Virtually every item on the market today is labeled with at least one form of barcode, generally a flavor of either the EAN or the UPC standards. The success of barcode technology for identification, tracking, and inventory derives from its ability to encode information in a compact fashion with very low costs associated.
Barcode reading via dedicated scanners is a mature technology. Commercial laser-based hand-held barcode scanners achieve robust readings. Recently, however, there has been growing interest in accessing barcodes with a regular cellphone, rather than with a dedicated device. Since cellphones are of universal use, this would enable a multitude of mobile applications. For example, several cellphone apps have appeared recently that provide access via barcode reading to the full characteristics of and user reviews for a product found at a store.
Unfortunately, cellphone camera images are generated by low-grade lenses which produce blurred barcode images. Also, motion blur and noise can be expected with low ambient light. These factors, possibly combined with low image resolution, make barcode reading challenging in some situations.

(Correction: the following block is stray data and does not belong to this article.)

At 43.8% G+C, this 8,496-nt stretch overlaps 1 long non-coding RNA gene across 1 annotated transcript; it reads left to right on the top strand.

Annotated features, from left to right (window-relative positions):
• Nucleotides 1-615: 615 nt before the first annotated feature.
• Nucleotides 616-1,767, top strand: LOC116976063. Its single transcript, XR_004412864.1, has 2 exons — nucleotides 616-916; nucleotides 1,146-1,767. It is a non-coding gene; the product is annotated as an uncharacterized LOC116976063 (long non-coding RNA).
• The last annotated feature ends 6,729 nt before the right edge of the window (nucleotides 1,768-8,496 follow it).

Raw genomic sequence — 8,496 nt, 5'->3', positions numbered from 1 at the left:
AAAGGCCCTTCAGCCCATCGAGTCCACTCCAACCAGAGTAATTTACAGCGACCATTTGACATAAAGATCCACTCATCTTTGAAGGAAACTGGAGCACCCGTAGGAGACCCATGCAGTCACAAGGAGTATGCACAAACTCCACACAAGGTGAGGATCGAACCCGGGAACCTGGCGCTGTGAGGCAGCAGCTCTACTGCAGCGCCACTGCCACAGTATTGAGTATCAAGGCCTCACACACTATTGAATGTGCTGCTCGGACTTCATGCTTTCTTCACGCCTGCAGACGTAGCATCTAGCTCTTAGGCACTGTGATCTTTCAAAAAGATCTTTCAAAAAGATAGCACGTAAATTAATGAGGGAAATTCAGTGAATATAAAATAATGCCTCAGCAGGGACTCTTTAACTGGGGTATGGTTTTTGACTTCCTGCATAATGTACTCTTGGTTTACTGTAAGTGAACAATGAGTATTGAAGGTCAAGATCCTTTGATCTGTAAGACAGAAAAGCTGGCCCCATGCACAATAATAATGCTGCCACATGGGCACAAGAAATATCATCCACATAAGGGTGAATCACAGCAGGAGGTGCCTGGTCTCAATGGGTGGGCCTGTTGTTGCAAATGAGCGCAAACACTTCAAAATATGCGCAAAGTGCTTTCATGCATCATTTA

Researchers at the University of California, Santa Cruz, have created a new algorithm for barcode reading. The algorithm produces excellent results, even for images that are blurred with low resolution, and from pictures taken with a weak phone camera. A unique characteristic of the algorithm is that it doesn’t require binarization of the image or perform edge extraction operations. Thus, it circumvents a critical and often error-prone early-commitment procedure. Existing algorithms for barcode reading perform some sort of binarization of the input brightness data. This early-commitment operation translates into unrecoverable information loss, making the reader susceptible to noise, blur, and low resolution.
Experimental results show improved performance with respect to other state-of-the-art software and algorithms, especially under the most challenging of conditions. The enhancements offered by this algorithm would be particularly useful for low resolution imagery, where even a small amount of blur may completely wash out the narrower bars.
|United States Of America||Issued Patent||9,098,764||08/04/2015||2009-658|